The Chancellor has abolished the lifetime allowance limit on pensions savings in a surprise Budget announcement.
It was thought that the £1million limit would be increased to £1.8million but Jeremy Hunt got rid of the maximum amount of money someone can build up while working.
Mr Hunt said this was done to stop doctors and professionals leaving the workplace.
He said: “These changes will stop over 80 per cent of NHS doctors from receiving a tax charge and incentivise our most experienced and productive workers to stay in work for longer.
“It will simplify our tax system, taking thousands of people out of the complexity of pension tax.”
The pensions annual tax-free allowance has increased by 50 per cent from £40,000 to £60,000.
What is the lifetime allowance?
The lifetime allowance is the total amount you can build up in all your pension savings – not including the state pension – without incurring a tax charge.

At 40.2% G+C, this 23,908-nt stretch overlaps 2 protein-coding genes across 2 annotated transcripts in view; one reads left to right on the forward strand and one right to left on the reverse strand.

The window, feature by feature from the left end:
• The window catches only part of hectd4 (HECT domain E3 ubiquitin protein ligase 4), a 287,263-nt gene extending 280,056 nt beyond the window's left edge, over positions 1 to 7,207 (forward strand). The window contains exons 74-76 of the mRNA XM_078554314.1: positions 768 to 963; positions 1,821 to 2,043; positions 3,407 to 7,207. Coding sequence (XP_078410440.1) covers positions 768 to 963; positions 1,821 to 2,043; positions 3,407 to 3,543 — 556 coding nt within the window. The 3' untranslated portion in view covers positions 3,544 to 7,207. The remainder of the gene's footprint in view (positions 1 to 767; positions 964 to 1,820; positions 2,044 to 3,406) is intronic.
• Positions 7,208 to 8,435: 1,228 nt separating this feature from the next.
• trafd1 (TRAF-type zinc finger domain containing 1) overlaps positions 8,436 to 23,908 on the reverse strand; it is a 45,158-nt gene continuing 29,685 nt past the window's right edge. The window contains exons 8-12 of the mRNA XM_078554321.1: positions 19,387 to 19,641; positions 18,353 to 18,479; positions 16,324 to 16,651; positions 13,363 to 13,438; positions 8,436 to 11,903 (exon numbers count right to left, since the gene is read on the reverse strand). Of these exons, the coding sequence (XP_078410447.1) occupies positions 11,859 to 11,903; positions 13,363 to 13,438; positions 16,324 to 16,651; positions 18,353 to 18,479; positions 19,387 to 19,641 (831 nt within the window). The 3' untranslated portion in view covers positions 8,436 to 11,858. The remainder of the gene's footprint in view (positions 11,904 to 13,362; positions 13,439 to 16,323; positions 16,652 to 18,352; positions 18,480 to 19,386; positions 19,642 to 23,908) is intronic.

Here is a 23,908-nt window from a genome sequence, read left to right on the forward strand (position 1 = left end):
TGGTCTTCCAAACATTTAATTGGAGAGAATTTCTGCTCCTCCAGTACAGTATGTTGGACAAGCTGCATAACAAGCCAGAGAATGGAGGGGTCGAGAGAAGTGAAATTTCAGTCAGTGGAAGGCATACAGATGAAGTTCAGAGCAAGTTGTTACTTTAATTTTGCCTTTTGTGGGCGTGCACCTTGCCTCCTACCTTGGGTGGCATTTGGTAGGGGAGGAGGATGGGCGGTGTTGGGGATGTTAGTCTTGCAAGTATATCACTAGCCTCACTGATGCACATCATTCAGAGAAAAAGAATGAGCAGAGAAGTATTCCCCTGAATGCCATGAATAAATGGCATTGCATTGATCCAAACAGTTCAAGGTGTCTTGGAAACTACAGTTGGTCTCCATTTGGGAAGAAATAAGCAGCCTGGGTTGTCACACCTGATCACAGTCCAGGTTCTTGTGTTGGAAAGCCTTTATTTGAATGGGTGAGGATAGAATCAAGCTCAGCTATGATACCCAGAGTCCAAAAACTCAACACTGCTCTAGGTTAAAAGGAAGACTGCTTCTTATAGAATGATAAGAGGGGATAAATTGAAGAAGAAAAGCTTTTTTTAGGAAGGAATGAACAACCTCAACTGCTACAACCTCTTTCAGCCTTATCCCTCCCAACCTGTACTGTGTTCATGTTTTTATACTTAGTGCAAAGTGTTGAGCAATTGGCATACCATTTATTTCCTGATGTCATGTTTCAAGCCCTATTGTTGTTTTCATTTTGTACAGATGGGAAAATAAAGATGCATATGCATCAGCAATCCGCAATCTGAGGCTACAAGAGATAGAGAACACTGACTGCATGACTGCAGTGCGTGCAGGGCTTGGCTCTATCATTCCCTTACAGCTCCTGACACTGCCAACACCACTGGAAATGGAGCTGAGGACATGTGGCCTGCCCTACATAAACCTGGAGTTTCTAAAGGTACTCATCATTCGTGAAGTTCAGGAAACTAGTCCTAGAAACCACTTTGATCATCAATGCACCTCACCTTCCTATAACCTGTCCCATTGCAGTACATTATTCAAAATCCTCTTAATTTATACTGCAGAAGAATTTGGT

The current lifetime allowance is £1,073,100.
You will get a statement from your pension provider telling you how much tax you owe if you go above your lifetime allowance. Your pension provider will deduct the tax before you start getting your pension.
The rate of tax you pay on pension savings above your lifetime allowance depends on how the money is paid to you. The current rate is:
- 55 per cent if you get it as a lump sum;
- 25 per cent if you get it any other way, for example pension payments or cash withdrawals.
This story is being updated.